As a matter of course, I had to ask questions about both Scott Lynch and George R. R. Martin!;-) Anne set my mind at ease when she disclosed that there was indeed a more ambitious overall story arc for The Gentleman Bastard sequence, and that Republic of Thieves would not be just another caper. After Red Seas under Red Skies, I feared that this series would lose its originality if such was the case. I also discovered that a quote from my review can be found in the US paperback version of The Lies of Locke Lamora. As for Lynch producing a volume every eight months or so, forget about it.
I couldn't leave Anne's office without inquiring about the progress of GRRM's A Dance with Dragons. Sadly, what I have to report will not please anyone, so be forewarned. What it comes down to is this: Unless a miracle occurs, there is no way the next ASOIAF volume will be released this year. The folks at Bantam are hoping to get the finished manuscript at some point this fall. But if Anne's facial expression is any indication, they're not holding their breath. Which means that, at the earliest, we are looking at a spring 2008 pub date.
Many fans have been wondering why it should take this long for the author to write this new book, what with 50% of it having been completed already. Rumors have been circulating that GRRM did scrap some portions of what he had when they decided to publish AFfC in its current format. Well, unfortunately that's not hearsay. It appears that GRRM did cut some chunks out of the original manuscript and has been tinkering with a few things. Hence, he didn't truly have 50% of it done with and ready to go. Which explains the slower than expected progress for A Dance with Dragons.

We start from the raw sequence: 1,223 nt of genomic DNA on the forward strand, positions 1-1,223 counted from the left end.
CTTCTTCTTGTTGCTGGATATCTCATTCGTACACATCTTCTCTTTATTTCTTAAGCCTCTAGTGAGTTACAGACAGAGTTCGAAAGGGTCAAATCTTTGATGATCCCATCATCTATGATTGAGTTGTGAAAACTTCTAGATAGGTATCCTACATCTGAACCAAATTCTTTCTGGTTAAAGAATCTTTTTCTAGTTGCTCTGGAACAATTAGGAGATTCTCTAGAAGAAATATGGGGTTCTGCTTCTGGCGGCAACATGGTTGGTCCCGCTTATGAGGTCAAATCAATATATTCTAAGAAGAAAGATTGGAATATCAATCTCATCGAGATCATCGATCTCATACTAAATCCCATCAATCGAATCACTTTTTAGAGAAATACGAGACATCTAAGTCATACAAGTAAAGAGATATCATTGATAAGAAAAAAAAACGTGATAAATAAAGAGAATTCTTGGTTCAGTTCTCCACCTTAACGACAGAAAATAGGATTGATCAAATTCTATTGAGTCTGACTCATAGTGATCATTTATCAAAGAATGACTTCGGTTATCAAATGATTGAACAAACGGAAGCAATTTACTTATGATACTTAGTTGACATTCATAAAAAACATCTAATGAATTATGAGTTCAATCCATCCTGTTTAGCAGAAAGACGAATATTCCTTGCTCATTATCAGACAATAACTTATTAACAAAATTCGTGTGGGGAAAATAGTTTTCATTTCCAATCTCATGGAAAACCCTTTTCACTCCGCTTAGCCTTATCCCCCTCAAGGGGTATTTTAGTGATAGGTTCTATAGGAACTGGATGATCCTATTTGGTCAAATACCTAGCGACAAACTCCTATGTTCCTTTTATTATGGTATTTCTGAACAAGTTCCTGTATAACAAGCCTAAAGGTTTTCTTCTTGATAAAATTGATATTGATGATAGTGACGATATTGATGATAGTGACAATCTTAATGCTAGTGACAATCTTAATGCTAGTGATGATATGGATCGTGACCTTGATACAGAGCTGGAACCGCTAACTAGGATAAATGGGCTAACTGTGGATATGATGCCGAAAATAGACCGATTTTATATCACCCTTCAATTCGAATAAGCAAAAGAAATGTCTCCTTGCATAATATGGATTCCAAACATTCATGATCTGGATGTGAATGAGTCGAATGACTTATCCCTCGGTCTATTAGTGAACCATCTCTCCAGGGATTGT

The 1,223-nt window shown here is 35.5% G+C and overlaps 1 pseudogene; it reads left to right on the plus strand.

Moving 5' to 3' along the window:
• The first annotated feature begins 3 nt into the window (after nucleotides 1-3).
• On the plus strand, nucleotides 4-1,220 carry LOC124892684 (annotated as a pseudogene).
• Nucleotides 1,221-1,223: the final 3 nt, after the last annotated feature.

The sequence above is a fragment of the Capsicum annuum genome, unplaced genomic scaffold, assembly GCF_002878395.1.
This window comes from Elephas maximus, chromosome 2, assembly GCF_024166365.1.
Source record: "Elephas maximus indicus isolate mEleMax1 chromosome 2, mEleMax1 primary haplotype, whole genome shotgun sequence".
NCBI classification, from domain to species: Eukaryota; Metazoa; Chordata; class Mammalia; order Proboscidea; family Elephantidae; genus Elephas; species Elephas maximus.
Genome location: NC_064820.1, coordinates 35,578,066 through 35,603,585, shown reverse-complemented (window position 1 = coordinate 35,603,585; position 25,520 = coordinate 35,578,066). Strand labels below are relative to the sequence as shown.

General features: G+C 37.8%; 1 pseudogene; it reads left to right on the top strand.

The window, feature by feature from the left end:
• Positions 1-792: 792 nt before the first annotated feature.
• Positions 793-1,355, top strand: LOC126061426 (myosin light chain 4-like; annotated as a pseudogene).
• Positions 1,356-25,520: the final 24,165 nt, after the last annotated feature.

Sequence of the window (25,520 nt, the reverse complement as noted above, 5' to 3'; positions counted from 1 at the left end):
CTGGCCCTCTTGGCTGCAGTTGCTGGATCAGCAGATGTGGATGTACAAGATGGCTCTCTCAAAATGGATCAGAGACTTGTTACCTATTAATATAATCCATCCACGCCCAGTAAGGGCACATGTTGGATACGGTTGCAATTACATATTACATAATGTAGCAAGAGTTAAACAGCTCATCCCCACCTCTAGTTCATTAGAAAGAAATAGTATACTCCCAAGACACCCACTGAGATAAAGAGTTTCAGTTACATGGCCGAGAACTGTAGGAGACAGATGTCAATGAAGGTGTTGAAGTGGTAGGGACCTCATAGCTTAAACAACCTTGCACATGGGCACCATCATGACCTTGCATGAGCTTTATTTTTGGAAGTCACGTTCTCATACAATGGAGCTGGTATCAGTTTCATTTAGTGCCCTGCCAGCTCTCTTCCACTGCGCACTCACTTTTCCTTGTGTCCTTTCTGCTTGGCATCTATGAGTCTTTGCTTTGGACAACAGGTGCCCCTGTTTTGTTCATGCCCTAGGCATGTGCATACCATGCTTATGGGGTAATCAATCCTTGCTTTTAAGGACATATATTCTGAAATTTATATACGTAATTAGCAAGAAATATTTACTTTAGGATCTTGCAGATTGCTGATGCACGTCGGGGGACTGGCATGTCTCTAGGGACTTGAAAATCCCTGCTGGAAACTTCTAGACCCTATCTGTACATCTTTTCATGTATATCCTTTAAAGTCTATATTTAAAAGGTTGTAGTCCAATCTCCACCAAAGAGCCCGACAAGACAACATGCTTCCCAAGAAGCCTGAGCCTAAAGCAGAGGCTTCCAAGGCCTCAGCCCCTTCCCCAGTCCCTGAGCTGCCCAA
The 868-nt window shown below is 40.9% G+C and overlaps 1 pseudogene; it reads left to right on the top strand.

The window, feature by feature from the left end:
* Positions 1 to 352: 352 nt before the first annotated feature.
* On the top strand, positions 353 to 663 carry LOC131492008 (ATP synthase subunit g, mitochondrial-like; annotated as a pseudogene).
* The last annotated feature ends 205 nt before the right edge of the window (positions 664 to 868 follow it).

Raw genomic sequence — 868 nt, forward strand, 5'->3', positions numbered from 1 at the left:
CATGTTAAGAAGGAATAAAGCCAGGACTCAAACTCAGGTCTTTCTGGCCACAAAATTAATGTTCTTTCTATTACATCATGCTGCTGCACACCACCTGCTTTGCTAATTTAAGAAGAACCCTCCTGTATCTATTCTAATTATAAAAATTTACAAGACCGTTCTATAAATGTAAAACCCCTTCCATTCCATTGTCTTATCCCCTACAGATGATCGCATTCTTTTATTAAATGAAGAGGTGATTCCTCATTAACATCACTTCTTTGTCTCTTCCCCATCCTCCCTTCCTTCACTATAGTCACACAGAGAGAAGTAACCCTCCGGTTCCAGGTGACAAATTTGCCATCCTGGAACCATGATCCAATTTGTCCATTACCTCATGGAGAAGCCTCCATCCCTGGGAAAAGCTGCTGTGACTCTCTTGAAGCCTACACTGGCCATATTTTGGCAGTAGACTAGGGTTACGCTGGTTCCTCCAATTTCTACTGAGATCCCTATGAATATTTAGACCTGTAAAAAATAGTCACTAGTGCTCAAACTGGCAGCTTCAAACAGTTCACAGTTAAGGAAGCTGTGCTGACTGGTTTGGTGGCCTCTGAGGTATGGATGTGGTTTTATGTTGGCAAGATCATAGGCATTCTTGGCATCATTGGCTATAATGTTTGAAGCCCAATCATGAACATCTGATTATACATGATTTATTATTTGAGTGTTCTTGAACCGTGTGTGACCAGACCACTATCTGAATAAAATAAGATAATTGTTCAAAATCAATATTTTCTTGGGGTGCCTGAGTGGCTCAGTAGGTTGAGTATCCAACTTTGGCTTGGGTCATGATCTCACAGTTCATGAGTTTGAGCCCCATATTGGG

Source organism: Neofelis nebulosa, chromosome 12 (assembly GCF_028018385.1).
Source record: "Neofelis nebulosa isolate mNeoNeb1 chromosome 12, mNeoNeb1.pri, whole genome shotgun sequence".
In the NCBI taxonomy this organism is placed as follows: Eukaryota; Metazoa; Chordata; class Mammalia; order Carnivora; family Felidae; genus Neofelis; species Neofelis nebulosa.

The good thing is that Bantam are pretty flexible and there's no rigid timetable as to when the book should be published. According to Anne, the editorial process will begin as soon as the manuscript reaches her office. As was the case with Robert Jordan with the WoT volumes between A Crown of Swords and Crossroads of Twilight, I believe that A Dance with Dragons will be released as soon as possible after the manuscript is turned in. I figure that no one at Bantam wishes to repeat the mistake which came back to haunt them with A Feast for Crows. I'm persuaded that they will make only one announcement pertaining to the publication of ADwD, and that only when they'll know for sure that the production process has begun.
GRRM detractors should be happy to know that the author is writing. Personally, as long as I don't see a pic of a naked Martin swinging at Hedonism III in Jamaica, I'm satisfied!;-) ASOIAF is a series they'll still be talking about in 25 years, so it's only natural that it takes a while to write. I don't think GRRM ever envisioned that it would become this big. Anne told me that it was sold to Bantam as a trilogy! So GRRM fans rejoice because your favorite author is working hard to make this new installment as good as humanly possible. He's not late because he goes to cons, or because he has lost the will to finish this saga.
And that, my friends, is the long and the short of my stay in NYC. At least on the SFF front!:-)